Didymo on the Grow

Lake Superior State University environmental science professor Dr. Megan Kelly poses with a sample of Didymosphenia geminate, commonly known as “didymo” or “rock snot.” The unusual species of algae has been detected for the first time in Michigan, in the St. Mary’s River, according to Michigan Dept. of Environmental Quality. Didymo's presence might indicate a possible recent change in environmental conditions in the river.

SAULT STE. MARIE, Mich. – Anglers on the St. Mary’s have been pulling up large mats of an invader algae called Didymosphenia geminate, better know as didymo. The unusual species of algae has been detected for the first time in Michigan, in the St. Mary’s River, according to Michigan Dept. of Environmental Quality. The Department of Fisheries and Oceans Canada also confirms that didymo has been collecting on lamprey traps in the main rapids.

The algae resemble toilet tissue or wadded up paper and forms thick yellow-brown mats along river bottoms. It is easy to miss when just a few cells are present, but it occasionally produces long, branching stalks creating nuisance conditions. Contrary to a slimy appearance, the texture of didymo actually resembles that of wet wool.

Didymo cells have been recorded in western Lake Superior for decades, but didymo blooms have only been reported in recent years in a handful of streams on western Lake Superior. Scientists suggest that Didymo may be expanding its range and experiencing novel environmental conditions that trigger the nuisance blooms. However, the environmental triggers are still unclear.

According to Dr. Megan Kelly, LSSU environmental science professor, didymo is unlike other species of nuisance algae. It typically thrives in cold, clear, flowing waters with low concentrations of nutrients such as phosphorus. In some streams, didymo has formed thick mats that cover 30-100 percent of the streambed, which may have an impact on stream and river communities. Prevention of the blooms in the St. Mary’s and surrounding streams is critical for the continued enjoyment of our aquatic resources, she said.

Anglers are being asked to help reduce the spread of didymo blooms by avoiding the use of felt-sole waders, and by drying and cleaning their fishing equipment after each use. Felt-bottomed waders, in particular, are of concern because their texture aids the spread of didymo and other aquatic invasive species.

To prevent spread of aquatic invasives, anglers should thoroughly clean their waders and fishing gear with dish detergent in hot water and dry them for at least 48 hours or freeze them for 24 hours before using them in another water body. Anglers can also consider replacing felt soles with an alternative, such as rubber-sole bottoms, which do not harbor aquatic invasives to the same extent.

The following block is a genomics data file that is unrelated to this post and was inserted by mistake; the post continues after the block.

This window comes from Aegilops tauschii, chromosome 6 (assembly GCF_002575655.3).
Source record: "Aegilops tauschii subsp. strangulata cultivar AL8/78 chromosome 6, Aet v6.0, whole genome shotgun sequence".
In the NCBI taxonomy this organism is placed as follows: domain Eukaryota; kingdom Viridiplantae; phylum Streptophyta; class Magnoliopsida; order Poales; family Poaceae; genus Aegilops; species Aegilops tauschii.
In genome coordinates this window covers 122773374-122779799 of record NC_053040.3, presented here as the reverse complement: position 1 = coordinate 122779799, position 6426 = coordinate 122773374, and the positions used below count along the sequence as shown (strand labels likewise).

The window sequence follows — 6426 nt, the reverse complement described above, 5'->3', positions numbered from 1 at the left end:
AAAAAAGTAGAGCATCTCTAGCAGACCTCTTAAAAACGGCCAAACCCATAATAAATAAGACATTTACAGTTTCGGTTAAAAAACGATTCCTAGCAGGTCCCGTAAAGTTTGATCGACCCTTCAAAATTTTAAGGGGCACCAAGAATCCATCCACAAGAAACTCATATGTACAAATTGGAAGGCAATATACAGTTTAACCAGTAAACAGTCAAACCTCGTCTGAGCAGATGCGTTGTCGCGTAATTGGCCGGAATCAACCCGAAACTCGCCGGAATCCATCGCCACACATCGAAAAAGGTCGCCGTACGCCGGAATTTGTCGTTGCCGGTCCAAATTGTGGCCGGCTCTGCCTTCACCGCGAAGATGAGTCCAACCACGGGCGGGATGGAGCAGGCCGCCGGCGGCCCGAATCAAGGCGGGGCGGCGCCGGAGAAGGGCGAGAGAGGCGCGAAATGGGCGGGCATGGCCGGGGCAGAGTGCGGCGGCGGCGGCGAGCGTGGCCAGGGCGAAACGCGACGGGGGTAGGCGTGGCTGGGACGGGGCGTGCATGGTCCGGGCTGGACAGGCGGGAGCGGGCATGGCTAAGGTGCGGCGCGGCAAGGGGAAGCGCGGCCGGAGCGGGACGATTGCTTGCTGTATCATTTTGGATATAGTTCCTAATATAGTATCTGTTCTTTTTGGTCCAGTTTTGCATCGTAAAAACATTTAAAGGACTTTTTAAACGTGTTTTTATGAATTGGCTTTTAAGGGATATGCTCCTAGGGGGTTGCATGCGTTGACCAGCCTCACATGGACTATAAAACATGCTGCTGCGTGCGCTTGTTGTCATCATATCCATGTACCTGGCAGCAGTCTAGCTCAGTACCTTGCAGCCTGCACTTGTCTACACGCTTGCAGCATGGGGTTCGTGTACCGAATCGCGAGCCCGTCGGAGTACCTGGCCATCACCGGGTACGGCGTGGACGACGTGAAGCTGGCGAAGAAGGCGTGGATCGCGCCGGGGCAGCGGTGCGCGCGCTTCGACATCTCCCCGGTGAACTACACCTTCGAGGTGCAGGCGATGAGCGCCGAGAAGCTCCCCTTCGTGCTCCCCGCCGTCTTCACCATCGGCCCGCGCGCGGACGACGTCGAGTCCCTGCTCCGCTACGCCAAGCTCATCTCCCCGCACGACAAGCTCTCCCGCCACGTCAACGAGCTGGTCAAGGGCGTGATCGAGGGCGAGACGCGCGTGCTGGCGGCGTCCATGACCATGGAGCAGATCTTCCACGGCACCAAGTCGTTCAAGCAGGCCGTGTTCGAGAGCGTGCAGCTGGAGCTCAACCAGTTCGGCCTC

LSSU’s Aquatic Research Laboratory is pursuing research funding to monitor environmental conditions in the St. Mary’s River in relation to future didymo outbreaks. According to Dr. Ashley Moerke, LSSU biology professor and co-director of the lab, continuous water quality data are critical to better understand the dynamics of didymo blooms and provide recommendations to prevent future blooms and protect Great Lakes resources.

Meanwhile, Prof. Kelly is also providing technical support for collaboration between Chippewa County 4-H, LSSU, and North Dakota State University (NDSU) that raises awareness of local water quality issues.

Chippewa County 4-H and Kelly want to form at least one team of junior high school students for this year’s international WateRediscover competition. The program accepts teams from all over the world and charges them to develop experiments that explore water quality in their region, and then share a proposed field study during a global video conference hosted at NDSU in November. Teams compete on project methodologies and an ability to present proposed research to a global audience. Students then implement proposed studies in the field through next spring.

Two former students of Kelly’s – Rebecca Schewe, a graduate student at NDSU, and Emily Grasch, a summer ranger at Brimley State Park – are helping Chippewa County 4-H coordinator Melanie Greenfield organize Eastern Upper Peninsula teams. Contact Greenfield at 906-635-6338 for details.

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